Tax Exemption Double Standard? Absolutely.

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Not all tax exemption standards are created equal. Nonprofit organizations recognized as exempt from federal income tax under Internal Revenue Code (IRC) Section 501(c) are often surprised when subsequent state-based applications for exemption from property and sales tax are denied.

Federal Exemption:  The Starting Point

Nonprofits considering such exemptions should understand the significance of these double standards from the onset and plan to demonstrate the organization’s value to the state taxing authority.  At the state level, exemption from federal income tax is usually the starting point of the state’s exemption application process.  Generally, there are additional, sometimes onerous, requirements for state exemption.  Nonprofit leaders should work with experienced legal counsel to understand state-level requirements and submit applications that are carefully drafted to comply with applicable state standards.  Furthermore, nonprofit leaders interested in such state exemptions should evaluate the nature of the organization’s programming and business relationships to ensure that such activities do not jeopardize a possible exemption.

Nonprofit Quarterly recently described how a nonprofit think tank, which had been granted federal tax exemption under IRC 501(c)(3), was denied property tax exemption. According to the organization’s website, the Acton Institute for the Study of Religion and Liberty is a nonprofit that produces “seminars aimed at educating religious leaders of all denominations, business executives, entrepreneurs, university professors, and academic researchers in economics principles, and in the connection that can exist between virtue and economic thinking.”  At first blush, the organization’s stated purposes certainly seem like those that would qualify the organization as exempt under virtually any standard.  All the typical exempt themes are present:  religion, education, and academic research.  But that apparently was not enough to satisfy the higher-lever state standard.

Higher Standard: State-Level Requirements

Despite such extensive philanthropy, the Grand Rapids City Assessor’s Office rejected the application based on its finding that the Acton Institute “does not meet nonprofit charitable requirements according to case law.”  The attorney for the city explained, “Acton does not qualify as a nonprofit educational institution under state property tax law because it’s not part of educational system that’s provided by the state and supported by public funds.”  According to the city’s representatives, even though the Acton Institute was qualified for exemption under the Internal Revenue Code, the organization did not meet the substantially different standard established by the state for property tax exemption.  Having such charitable purposes is not enough.  In addition, the Acton Institute’s educational activities must relieve government-funded educational burdens, but they do not do so.

Such higher thresholds are not unique to Michigan.  In Illinois, for example, it is well established that property tax exemption provisions are strictly construed in favor of taxation, with all debatable facts resolved in favor of taxation.  Furthermore, as stated inProvena v. Department of Revenue, “The burden of establishing entitlement to a tax exemption rests upon the person seeking it. ... The burden is a very heavy one.  The party claiming an exemption must prove by clear and convincing evidence that the property in question falls within both the constitutional authorization and the terms of the statute under which the exemption is claimed.”  236 Ill. 2d at 389-90, 925 N.E.2d at 1144-45.  Armed with such high standards, Illinois judges evaluate exempt organizations to determine whether they meet several highly-specialized criteria for property tax exemption, depending on the organization’s purposes and activities.  In particular, they look for an abundance of “free soup” – i.e., whether, in legal parlance, the organization makes its benefits “widely available to all without undue obstacles,” such as through free tickets, fee waivers and reductions, and other accessibility options.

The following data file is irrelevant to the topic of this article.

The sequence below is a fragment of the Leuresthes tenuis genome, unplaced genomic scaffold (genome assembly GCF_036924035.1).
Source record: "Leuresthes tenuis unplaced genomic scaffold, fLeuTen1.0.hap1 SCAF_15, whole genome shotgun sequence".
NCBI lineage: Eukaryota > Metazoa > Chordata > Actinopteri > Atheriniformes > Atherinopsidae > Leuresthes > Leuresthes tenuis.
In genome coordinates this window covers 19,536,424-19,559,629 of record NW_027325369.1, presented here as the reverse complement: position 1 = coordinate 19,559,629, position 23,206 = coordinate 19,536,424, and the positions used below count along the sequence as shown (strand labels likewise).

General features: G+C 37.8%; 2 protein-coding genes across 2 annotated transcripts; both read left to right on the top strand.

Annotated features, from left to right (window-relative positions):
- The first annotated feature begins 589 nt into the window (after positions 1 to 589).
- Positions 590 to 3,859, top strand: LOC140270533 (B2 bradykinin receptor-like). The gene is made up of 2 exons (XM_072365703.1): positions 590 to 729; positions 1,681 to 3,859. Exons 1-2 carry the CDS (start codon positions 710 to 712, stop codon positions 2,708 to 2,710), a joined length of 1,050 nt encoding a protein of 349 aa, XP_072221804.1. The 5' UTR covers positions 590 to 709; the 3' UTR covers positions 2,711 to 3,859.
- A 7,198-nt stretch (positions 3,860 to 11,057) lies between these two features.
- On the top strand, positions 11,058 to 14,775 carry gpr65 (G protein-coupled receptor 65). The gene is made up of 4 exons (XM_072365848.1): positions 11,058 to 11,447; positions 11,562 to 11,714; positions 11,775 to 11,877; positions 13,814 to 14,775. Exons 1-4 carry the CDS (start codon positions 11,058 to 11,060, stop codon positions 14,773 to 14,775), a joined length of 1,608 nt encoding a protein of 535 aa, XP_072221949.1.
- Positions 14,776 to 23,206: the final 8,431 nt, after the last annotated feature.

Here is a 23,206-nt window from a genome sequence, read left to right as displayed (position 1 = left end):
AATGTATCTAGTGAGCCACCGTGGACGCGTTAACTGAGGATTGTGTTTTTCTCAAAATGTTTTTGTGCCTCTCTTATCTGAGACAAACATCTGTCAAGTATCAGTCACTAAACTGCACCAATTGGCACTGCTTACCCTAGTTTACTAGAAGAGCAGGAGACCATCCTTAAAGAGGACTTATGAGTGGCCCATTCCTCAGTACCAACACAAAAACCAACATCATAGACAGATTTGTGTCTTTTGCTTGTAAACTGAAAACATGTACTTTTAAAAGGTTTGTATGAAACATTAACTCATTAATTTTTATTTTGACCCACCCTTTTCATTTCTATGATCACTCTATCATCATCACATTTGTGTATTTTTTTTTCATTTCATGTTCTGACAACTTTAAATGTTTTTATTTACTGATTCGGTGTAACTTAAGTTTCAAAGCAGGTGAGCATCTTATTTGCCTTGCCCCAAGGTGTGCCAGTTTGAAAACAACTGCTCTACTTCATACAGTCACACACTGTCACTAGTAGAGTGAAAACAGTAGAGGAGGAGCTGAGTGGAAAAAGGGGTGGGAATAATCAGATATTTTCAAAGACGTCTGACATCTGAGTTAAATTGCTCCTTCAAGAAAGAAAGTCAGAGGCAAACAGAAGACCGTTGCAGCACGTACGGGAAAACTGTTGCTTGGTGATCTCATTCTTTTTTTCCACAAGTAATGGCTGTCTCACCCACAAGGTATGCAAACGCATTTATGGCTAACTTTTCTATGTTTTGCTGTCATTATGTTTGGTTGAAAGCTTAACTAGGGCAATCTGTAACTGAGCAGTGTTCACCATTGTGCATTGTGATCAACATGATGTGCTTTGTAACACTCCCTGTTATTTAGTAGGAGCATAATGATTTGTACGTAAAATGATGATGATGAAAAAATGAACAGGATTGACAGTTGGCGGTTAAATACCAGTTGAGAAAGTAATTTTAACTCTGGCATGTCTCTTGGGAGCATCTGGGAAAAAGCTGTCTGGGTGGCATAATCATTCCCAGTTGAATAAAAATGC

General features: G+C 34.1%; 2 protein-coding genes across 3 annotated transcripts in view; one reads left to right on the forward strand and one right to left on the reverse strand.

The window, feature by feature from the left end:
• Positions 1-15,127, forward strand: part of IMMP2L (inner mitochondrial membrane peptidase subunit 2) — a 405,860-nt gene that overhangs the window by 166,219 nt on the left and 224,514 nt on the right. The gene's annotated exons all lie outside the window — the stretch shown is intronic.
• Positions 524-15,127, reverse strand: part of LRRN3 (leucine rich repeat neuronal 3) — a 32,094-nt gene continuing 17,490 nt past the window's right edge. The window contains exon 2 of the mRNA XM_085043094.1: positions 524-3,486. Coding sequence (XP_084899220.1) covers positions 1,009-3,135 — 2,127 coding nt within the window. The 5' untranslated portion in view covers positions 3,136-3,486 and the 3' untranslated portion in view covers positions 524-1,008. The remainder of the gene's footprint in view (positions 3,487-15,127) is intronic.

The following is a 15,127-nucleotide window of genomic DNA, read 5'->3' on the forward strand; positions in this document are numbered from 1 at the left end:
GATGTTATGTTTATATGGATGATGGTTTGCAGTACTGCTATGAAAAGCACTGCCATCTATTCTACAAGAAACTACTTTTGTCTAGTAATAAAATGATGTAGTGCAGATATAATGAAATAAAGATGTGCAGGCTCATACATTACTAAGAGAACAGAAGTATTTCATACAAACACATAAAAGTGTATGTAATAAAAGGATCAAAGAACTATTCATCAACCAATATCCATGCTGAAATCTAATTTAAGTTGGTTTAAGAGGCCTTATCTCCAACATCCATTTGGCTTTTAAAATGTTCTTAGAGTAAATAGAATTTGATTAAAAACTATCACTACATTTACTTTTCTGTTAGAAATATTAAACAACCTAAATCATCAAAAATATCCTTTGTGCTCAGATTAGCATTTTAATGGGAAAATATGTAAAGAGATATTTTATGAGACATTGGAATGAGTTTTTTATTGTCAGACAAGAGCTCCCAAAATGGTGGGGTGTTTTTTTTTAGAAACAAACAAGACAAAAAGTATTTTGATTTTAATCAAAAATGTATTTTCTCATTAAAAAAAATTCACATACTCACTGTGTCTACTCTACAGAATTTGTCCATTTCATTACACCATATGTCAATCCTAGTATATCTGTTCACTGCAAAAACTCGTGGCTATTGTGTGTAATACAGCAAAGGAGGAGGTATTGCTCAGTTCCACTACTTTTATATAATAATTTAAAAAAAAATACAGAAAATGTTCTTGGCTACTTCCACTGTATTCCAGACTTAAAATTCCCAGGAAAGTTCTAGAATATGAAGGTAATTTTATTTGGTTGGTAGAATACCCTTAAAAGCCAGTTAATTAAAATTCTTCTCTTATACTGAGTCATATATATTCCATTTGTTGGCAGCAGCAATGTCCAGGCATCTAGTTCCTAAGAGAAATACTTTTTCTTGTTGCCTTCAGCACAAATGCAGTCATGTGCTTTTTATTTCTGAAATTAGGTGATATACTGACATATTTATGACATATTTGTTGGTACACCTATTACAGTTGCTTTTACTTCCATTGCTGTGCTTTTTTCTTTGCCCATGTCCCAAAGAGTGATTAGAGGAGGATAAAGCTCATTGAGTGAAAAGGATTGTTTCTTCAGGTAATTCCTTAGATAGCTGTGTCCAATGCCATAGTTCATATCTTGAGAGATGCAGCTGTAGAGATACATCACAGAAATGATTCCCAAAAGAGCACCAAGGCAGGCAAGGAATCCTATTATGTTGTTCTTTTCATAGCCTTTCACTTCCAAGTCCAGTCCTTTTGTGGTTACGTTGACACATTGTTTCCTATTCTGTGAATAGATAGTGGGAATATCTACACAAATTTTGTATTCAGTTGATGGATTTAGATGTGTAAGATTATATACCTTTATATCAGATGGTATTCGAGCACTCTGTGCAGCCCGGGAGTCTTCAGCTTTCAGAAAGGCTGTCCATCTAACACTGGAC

In the context of the recent economic strain facing municipalities, such scrutiny is heightened.  As the Nonprofit Quarterly article explained, “state and local governments that are hurting financially are starting to look at the denial of property tax exemptions to nonprofits as a new tactic toward meeting budget concerns.”  As reported in the article, according to David Thompson, vice president of the National Council of Nonprofits, "Local government has been turning to nonprofits as a new source of revenue."

The Strategy of a Justifying Narrative

With the deck so seemingly stacked against nonprofits seeking property tax exemption, it is all the more important that such entities work hard to craft narratives justifying their existence and clearly demonstrating their public benefit.  What government burdens are relieved by the organization’s activities?  How is a particular community improved through the nonprofit’s efforts?  An effective application should seek to answer such questions.  Furthermore, consultation with capable legal counsel is crucial throughout the application process.  Given the widely varying standards among states, and among exemption types, such consultation will help frame the organization’s application so that it passes muster under the applicable legal standard

For the full Nonprofit Quarterly article, please click here